Travel training helps people with disabilities navigate public transit


Travel training helps people with disabilities navigate public transit

By Melissa Jordan

BART Senior Web Producer

At age 84, following a stroke, Mary Jones of Hayward had to give up driving.

But Jones did not give up on being active – thanks to a can-do attitude, support from friends and family, and Community Resources for Independent Living (CRIL), a peer-based disability resource agency that helps her with new skills such as taking public transit.

One recent morning, Jones came to the Hayward BART Station for travel training with Esperanza Diaz-Alvarez, an independent living coordinator and travel trainer for CRIL.
Jones had taken BART in the past, before her disability, but had never navigated the system using a walker as she does now.

READY TO GO

“Let’s go,” she said, rolling alongside Diaz-Alvarez, who uses a wheelchair, down the ramp into the BART station.

Diaz-Alvarez demonstrated how to use the wider, accessible faregate, with plenty of room for Jones’ wheeled walker with built-in seat to move through. Together they took the elevator up to the platform to wait for the train.

Diaz-Alvarez said that, as a person with a disability herself, she can relate to the people she trains who are reluctant at first to try public transit.

“It can be inconvienent,” she said, noting issues such as elevator outages or obstacles blocking access that can make it very difficult for people with disabilities on transit. She said signage to ramps, adequate notice of outages and attention from BART personnel all help to create a better experience for riders with disabilities. “Station agents are vital,” she said. (All BART station agents receive training on how to help riders with disabilities and mobility impairments during the certification and recertification training processes.)

As Jones learned about the BART system with Diaz-Alvarez,  Sheri Burns, executive director of CRIL, watched in the background and talked more about the agency’s services.

WORKING TOWARD SELF-SUFFICIENCY

“We want people with disabilities to find out that they can take public transit,” Burns said. “We take them out one-on-one like this, and also on group trips, like to the ballet or sports events, until they feel comfortable using transit on their own. We help people to achieve as much self-sufficiency as they can.”

“Mary is an ideal candidate” for travel training, Burns said. “She has the will, the interest and the enthusiasm to try something new.”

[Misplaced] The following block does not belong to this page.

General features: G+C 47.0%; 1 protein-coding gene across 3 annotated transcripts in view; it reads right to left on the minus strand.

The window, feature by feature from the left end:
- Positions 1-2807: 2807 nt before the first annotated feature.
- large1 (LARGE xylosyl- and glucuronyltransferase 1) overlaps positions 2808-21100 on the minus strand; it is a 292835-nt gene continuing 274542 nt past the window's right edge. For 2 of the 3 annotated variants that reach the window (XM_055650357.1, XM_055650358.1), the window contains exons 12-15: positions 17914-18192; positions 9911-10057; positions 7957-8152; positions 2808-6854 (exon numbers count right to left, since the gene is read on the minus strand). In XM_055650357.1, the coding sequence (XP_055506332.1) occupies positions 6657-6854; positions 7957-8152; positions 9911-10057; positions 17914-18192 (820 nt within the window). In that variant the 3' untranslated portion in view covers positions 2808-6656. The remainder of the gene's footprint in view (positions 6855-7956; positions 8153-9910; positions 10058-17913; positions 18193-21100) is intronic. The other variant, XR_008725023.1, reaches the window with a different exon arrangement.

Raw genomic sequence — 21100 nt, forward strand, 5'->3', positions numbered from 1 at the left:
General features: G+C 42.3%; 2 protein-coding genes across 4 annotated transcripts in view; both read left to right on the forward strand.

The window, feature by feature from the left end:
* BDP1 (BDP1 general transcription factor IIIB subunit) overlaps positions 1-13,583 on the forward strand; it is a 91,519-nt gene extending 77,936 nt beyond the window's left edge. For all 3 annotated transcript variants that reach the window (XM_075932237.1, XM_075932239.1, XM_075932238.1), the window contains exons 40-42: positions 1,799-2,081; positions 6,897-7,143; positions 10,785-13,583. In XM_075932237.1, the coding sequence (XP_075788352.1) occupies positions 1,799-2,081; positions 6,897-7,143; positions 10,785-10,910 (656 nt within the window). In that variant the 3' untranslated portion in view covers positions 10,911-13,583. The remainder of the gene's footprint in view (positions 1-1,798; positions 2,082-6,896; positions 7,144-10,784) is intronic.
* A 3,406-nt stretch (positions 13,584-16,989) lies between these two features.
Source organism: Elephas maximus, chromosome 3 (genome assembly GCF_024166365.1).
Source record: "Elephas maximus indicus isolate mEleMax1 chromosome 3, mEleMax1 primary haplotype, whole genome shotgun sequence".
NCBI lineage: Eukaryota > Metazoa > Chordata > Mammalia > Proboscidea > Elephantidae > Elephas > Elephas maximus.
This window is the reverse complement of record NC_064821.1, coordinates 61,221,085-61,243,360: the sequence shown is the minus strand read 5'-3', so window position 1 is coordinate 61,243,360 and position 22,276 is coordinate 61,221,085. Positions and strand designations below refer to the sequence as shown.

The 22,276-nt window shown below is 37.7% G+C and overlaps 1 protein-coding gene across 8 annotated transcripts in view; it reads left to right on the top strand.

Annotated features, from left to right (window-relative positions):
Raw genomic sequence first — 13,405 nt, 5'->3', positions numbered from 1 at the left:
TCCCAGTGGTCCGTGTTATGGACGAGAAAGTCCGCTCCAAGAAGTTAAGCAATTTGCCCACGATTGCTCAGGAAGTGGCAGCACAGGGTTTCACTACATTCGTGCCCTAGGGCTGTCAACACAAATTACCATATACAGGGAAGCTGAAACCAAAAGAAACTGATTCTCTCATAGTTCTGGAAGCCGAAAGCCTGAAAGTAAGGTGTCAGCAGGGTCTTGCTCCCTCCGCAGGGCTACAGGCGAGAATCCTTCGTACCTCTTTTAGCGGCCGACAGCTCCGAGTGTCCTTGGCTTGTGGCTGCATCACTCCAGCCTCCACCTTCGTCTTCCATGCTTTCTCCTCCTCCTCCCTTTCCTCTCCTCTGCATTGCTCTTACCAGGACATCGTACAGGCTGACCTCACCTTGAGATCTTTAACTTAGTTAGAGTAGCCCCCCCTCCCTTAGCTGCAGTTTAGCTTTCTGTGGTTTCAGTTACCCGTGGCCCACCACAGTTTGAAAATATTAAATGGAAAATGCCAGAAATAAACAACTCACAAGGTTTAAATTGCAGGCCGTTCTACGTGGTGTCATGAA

After their short ride on the train, Jones and Diaz-Alvarez returned and reversed their process, taking the elevator back down, going out the accessible faregate and exiting the station via the ramp.

How did the travel training go?

“No problem,” Jones said. “It was very easy.” In fact, she said, with the walker, “I had a place to sit down.”

“Mass transit is very good,” Jones said. “It gets the population where they need to go.”

FREE SERVICES

The travel training benefits not only people with disabilities, but also their caregivers. Jones’ daughter, Linda Caulboy, talked about the services while her mother took the BART trip with Diaz-Alvarez.

“She was in the first class” of travel training, Caulboy said. The program is relatively new for the Hayward-based CRIL, having just started in July 2012 with funding from Hayward Paratransit and Measure B funds. Services are free.  Similar programs exist at independent living agencies throughout the Bay Area.

Jones has always led a busy, active life, her daughter said, and before retirement worked her way up from  kitchen worker to manager of meal programs at area schools, in addition to taking on retail jobs. Caulboy said the travel training program opened up new opportunities for her mother to enjoy more activities in her golden years.

“We jumped at it,” she said.

They’ve taken BART into San Francisco for special events such as seeing the musical Wicked, as well as for shopping and outings with friends visiting from other places.
“It is hard watching my mother get older,” she said, “but I’ve cherished this time with her so much.”

BART maintains an elevator status hotline. To check the operational status of station elevators before arriving at the station, call 510-834-LIFT or 888-2-ELEVAT.  BART provides elevator advisories via web, mobile web, email and text messaging. For more information visit http://bart.gov/advisories/. The Operations Control Center also makes systemwide public address announcements about elevator status.

MORE RESOURCES AND INFORMATION:

CRIL: http://crilhayward.org/
BART Accessible Services: http://www.bart.gov/guide/accessibility/index.aspx